Many schools are left in the dark about this budding issue. Kids do not realize how bad this problem will be in the future. Due to the gravity of the Earth’s environmental situation, paying more attention to saving the planet by reducing waste and finding ways to solve this problem could help future generations.

Even in the 21st century, after all the warnings said by scientists about how the usage of compost and recycling bins can save the environment, people still choose to disregard.

This poses a problem.

To solve this problem efficiently, a tri-bin system was created, which contains trash, recycling, and compost bins. To promote the usage of these bins, some schools implemented this system in their campus.

The tri-bin system was recently introduced to Carlmont High School by the Green Team, a club that strives to protect the environment. The campus contains 90 recycling and trash bins in various locations.

“We [the Green Team] do collaborate with the admin and custodians for our bigger projects, such as the tri-bin system, but besides that, we are pretty much on our own,” said Emna Sellami, a junior and co-founder of the club. “We had a promo video last year that every third-period class watched, and we’re probably going to show it again to remind students how to properly dispose of trash.”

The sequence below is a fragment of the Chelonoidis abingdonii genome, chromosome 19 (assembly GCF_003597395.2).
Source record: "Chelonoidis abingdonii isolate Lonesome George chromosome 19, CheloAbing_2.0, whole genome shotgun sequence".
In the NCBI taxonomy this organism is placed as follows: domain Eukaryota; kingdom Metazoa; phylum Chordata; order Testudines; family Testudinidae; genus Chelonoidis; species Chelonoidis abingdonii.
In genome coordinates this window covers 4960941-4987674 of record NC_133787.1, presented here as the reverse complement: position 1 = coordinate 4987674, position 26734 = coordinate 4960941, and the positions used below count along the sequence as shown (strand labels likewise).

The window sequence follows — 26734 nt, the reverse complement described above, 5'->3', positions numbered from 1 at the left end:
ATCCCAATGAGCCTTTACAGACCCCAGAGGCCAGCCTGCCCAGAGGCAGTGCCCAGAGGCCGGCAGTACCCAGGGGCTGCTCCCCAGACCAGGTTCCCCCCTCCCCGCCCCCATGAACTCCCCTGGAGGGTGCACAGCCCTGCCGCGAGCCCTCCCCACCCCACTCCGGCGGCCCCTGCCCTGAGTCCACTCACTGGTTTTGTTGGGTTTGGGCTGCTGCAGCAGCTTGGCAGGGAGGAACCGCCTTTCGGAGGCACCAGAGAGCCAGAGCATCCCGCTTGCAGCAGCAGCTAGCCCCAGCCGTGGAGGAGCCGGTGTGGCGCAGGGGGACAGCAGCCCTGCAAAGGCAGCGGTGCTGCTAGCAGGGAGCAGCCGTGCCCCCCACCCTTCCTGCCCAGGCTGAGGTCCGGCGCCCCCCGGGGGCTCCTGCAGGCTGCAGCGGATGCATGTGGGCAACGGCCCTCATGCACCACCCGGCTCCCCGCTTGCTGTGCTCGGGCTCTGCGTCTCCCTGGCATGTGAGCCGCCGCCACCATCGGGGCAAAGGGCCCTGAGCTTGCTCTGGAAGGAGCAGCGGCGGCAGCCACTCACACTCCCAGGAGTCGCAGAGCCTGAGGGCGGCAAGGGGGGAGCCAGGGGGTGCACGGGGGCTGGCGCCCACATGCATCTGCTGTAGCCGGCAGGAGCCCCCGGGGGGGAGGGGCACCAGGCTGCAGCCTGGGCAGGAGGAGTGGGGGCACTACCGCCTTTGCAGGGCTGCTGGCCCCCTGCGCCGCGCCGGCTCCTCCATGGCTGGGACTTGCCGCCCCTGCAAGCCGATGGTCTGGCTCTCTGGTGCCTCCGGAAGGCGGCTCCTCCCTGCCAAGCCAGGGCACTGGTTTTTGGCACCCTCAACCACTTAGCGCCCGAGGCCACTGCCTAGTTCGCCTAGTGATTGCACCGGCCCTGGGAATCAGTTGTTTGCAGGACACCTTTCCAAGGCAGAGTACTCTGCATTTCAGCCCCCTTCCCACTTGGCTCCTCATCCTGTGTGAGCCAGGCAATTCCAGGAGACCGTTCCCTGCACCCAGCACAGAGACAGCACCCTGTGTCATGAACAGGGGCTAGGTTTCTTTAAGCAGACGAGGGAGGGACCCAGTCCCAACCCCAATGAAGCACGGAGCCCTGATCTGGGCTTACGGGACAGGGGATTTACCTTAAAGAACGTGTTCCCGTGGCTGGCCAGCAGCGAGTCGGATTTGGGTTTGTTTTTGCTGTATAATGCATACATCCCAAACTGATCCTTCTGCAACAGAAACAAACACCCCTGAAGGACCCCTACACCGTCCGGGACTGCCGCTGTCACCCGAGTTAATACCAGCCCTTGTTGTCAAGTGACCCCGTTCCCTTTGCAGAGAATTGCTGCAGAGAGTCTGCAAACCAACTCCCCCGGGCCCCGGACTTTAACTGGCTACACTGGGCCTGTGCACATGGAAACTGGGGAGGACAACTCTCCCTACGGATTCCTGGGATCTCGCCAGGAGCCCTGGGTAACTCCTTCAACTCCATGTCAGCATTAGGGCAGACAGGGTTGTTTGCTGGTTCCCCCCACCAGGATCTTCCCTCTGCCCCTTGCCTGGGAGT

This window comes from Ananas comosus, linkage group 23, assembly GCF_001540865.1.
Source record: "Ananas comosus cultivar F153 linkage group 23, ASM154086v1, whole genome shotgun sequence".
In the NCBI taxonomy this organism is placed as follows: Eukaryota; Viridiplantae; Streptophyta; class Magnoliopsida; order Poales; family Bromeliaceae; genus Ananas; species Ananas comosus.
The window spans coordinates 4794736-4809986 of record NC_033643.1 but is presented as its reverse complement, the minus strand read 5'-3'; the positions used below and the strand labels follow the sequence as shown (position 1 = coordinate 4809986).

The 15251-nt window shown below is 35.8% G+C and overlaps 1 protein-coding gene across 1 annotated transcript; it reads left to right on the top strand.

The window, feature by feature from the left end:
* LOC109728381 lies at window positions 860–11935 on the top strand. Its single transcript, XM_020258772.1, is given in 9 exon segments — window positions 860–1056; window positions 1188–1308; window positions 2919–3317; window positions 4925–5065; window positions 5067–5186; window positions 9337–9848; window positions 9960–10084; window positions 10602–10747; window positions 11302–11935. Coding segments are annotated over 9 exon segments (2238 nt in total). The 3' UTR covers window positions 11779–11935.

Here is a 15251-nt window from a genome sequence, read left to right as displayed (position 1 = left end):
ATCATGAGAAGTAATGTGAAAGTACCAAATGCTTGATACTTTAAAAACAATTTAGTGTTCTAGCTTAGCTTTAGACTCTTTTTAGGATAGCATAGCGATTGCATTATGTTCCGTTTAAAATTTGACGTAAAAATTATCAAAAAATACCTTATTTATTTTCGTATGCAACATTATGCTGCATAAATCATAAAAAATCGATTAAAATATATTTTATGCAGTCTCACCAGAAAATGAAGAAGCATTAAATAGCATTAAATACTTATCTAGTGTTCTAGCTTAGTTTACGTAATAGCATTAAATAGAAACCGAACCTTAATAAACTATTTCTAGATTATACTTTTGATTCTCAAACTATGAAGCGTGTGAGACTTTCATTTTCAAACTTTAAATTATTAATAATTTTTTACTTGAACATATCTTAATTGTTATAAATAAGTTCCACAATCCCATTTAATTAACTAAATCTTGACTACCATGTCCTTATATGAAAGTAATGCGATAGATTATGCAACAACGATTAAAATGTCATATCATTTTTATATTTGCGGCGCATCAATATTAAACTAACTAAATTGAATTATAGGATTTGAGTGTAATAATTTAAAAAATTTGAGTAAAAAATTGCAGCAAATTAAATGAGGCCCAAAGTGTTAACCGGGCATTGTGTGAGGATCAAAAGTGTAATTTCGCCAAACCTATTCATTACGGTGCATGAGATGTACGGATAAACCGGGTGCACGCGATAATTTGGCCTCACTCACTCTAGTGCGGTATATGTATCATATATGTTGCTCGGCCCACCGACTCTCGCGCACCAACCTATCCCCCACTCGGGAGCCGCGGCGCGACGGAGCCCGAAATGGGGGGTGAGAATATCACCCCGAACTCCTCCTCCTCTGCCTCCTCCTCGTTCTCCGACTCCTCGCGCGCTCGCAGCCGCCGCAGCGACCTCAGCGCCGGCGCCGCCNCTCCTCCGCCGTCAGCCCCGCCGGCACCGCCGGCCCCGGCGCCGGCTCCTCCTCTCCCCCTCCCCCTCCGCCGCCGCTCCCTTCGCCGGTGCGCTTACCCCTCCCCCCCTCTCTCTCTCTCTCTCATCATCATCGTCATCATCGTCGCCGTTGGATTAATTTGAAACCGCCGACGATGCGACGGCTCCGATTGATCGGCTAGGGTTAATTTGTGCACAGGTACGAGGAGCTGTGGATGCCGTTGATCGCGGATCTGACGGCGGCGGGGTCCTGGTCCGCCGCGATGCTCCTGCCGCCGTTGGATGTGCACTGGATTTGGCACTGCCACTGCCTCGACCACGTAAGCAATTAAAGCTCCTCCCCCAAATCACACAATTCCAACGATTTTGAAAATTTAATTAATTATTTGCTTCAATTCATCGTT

Despite the 72 percent of Americans that don’t compost or recycle, there are some people who are very disciplined about how they dispose of their waste.

Matthew Miskelly, a math teacher at Carlmont, takes his time to separate his waste. He hopes that by his choosing to separate his trash, students will follow him.

“I separate my waste at school and at home. I have a system that I use at home, and it is easy for me to follow it at school too,” Miskelly said.

Principal Ralph Crame expressed his frustration with regard to students not properly disposing of their trash. He feels that students should not need to be reminded to clean up after themselves, but rather they need to be more responsible for keeping the campus clean.

“I feel disappointed when students leave their waste behind because this is their school, and they are too involved in other things [regarding their own lives] to show more pride in the way their school looks,” Crame said. “The next step would be to get more support in maintaining the tri-bin system. We have people who do not take the time to separate the trash from the recycling [and] the compost. We also need more volunteers to manage and maintain this system.”

For some high schoolers, time is not on their side. Between their busy school and home life, sorting their waste is usually not a concern.

“I am always in a rush,” said Maddie Sherwood, a sophomore. “By the time our lunch period is over, I am usually in a rush to get to my next class in time. I know it’s good for the environment, but my mind is typically somewhere else.”